Research indicates that Russian deployment of Iranian drones in Ukraine is facilitated by Western technology theft

New research has highlighted the extent to which Iran has developed a thriving weapons industry using Western technology, and the potential dangers posed by sharing this technology with Russia. The Conflict Armament Research (CAR), based in the UK, discovered that drones sold to Russia by Iran were powered by engines based on German technology, which were obtained illicitly by Iran nearly 20 years ago. These findings underscore Iran’s ability to copy and perfect military technology that it has acquired through illegitimate means. Western officials are worried that Russia may exchange Western-made weapons and equipment recovered from the Ukrainian battlefield with Iran. While there is no solid evidence of this happening yet, relations have grown stronger between the two countries. Russia wants Iranian drones and ballistic missiles, while Iran is keen for Russian investment and trade. In October last year, the head of Ukraine’s Defense Intelligence stated that Russia had ordered about 1,700 Iranian drones of different types.

According to experts, the Shahed-186 costs approximately $20,000, a tiny fraction of the cost of a more expensive Kalibr cruise missile, which is why Russia sees Iranian drones as a cheaper alternative. Between November 2021 and March 2023, CAR examined components in 20 Iranian-made drones in Ukraine, with about half of them being Shahed-136s. The agency confirmed that the motor in the Shahed-136 was reverse-engineered by an Iranian company known as Mado. CAR researchers found Mado’s markings on spark plug caps in the drone’s engines, as well as a serial number sequence used by Mado. Western governments and the United Nations believe that Mado plays a crucial role in Iran’s expanding drone industry. The same serial number pattern was noted by UN investigators examining drone attacks on Saudi Arabia that were allegedly carried out by Iran’s Houthi allies in Yemen, as well as missile attacks against Abu Dhabi, one of the United Arab Emirates, last year.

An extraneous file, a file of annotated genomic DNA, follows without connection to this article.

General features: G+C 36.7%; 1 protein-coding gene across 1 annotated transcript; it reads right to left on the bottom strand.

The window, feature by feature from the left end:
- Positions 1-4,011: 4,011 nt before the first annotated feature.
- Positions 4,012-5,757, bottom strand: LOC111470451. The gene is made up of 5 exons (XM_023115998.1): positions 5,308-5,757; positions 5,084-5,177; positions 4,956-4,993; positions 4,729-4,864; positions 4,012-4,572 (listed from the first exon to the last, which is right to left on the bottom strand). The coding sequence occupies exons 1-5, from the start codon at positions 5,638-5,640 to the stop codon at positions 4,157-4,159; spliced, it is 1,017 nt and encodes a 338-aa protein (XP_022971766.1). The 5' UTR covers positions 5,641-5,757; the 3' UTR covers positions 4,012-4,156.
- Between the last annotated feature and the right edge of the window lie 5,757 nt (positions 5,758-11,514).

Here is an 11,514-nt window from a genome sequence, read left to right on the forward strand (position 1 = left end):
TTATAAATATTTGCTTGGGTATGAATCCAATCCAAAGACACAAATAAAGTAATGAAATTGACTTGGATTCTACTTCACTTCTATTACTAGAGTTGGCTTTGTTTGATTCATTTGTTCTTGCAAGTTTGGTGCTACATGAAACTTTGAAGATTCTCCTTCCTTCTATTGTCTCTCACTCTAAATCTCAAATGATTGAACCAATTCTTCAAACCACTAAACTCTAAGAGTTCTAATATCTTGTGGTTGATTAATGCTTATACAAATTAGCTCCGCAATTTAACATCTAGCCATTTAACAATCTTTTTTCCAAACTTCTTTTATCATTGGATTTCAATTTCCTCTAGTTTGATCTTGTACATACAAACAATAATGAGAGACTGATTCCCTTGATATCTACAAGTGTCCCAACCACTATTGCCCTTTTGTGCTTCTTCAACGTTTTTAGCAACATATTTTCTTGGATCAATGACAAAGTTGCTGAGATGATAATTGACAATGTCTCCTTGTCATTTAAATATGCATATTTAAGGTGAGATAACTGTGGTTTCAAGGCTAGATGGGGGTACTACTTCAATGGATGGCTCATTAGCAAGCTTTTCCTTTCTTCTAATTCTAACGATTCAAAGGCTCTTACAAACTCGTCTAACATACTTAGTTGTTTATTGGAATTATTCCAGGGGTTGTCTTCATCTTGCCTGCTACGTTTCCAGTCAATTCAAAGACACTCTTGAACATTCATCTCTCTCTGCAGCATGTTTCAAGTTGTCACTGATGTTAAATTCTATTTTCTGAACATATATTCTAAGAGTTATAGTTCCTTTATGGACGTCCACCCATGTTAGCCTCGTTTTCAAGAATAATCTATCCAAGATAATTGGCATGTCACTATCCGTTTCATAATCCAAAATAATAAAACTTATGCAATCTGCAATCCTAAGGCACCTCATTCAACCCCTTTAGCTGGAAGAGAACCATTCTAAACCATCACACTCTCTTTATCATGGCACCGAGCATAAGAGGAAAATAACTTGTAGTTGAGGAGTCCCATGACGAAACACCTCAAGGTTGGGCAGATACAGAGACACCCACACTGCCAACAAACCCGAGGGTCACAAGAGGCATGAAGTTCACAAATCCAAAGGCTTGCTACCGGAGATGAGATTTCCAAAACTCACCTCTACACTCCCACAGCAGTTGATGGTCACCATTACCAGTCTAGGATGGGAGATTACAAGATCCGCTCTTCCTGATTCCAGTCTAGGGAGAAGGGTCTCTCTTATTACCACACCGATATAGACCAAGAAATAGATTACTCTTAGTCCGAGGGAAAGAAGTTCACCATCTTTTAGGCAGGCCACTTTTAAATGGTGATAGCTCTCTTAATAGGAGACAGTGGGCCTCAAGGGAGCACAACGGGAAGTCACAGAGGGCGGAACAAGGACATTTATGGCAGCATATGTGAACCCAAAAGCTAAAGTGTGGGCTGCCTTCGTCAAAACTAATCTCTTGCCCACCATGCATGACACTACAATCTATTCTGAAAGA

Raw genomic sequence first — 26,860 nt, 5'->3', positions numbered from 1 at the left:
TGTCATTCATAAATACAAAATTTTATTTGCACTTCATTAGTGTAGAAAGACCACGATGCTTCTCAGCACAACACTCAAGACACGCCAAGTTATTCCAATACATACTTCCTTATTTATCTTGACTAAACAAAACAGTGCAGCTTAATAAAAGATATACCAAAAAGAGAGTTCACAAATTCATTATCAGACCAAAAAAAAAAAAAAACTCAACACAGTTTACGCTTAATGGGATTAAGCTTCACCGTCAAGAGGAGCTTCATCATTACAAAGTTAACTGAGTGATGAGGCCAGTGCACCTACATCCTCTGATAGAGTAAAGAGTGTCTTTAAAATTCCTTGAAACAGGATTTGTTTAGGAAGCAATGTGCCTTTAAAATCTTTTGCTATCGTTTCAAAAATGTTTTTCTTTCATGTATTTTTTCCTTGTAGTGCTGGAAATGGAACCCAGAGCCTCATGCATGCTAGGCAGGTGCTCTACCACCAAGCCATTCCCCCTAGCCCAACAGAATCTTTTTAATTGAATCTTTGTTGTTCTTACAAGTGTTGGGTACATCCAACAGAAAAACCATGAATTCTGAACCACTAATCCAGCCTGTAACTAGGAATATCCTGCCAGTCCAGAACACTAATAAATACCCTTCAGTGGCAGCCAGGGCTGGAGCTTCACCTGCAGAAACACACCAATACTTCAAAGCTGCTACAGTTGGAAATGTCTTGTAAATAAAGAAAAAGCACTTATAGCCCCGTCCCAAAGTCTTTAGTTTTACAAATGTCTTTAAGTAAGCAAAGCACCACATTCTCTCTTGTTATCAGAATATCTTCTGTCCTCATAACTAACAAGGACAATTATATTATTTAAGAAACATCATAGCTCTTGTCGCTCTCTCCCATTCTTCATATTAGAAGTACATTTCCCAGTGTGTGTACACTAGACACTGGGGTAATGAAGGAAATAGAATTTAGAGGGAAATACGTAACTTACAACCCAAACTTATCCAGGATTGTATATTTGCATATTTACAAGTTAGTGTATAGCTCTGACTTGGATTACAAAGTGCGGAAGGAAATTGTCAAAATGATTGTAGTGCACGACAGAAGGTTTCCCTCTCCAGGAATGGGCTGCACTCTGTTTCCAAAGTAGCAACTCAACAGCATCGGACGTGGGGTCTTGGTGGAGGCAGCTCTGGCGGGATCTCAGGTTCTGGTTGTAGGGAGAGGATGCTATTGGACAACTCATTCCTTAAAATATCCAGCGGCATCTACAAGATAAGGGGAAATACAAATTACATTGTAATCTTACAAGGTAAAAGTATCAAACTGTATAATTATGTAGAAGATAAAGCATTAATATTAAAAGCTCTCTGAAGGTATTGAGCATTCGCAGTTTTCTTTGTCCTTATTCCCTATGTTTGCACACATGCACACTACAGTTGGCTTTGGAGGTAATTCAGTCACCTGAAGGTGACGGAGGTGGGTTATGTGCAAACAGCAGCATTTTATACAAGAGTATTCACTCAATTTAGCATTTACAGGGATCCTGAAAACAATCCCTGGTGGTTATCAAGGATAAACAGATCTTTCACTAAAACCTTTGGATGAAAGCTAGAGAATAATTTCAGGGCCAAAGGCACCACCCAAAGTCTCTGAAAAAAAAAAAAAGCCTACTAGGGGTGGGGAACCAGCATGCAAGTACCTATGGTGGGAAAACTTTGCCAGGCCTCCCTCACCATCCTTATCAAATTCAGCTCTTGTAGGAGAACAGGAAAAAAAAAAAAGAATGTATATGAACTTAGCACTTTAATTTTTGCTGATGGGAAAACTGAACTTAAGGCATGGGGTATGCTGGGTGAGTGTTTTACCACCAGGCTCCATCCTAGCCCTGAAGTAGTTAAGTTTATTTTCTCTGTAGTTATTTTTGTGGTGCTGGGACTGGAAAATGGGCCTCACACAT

The design of Mado’s engines is indicative of an intense Iranian effort over the past two decades to acquire Western technology for its drones and missiles in the face of widespread international sanctions. In 2006, Iran illegitimately acquired drone engines made by German-based Limbach Flugmotoren. Three years later, an Iranian engineer called Yousef Aboutalebi announced that his company had developed a UAV engine. That company would later become Mado. CAR investigators discovered that original serial numbers on drone components found in Ukraine had been erased, concealing their origin.

Iran has also obtained other Western components such as missile parts made in the Czech Republic which have been copied and used in Iran’s Quds-1 missiles. A UN panel discovered that the parts exported by the Czech manufacturer to a company in Hong Kong in 2010 ended up in Iranian missiles used in 2019.

Ultimately, drone sales have led to stronger relations between Iran and Russia, who were already experiencing isolation from international commerce and the financial system. The sale of hundreds of Shahed-136 drones to Russia will likely provide revenue for further improvements in the industry. The partnership may also explore new territory, such as copying sophisticated Western systems like the Javelin-anti tank missile, and developing military drone capabilities. There remain risks attached to Iran’s acquisition of Western technology and its partnership with Russia. However, for now, Russia remains an eager customer for further drones from Iran, a state that has made evading sanctions to build an indigenous weapons industry a fine art.

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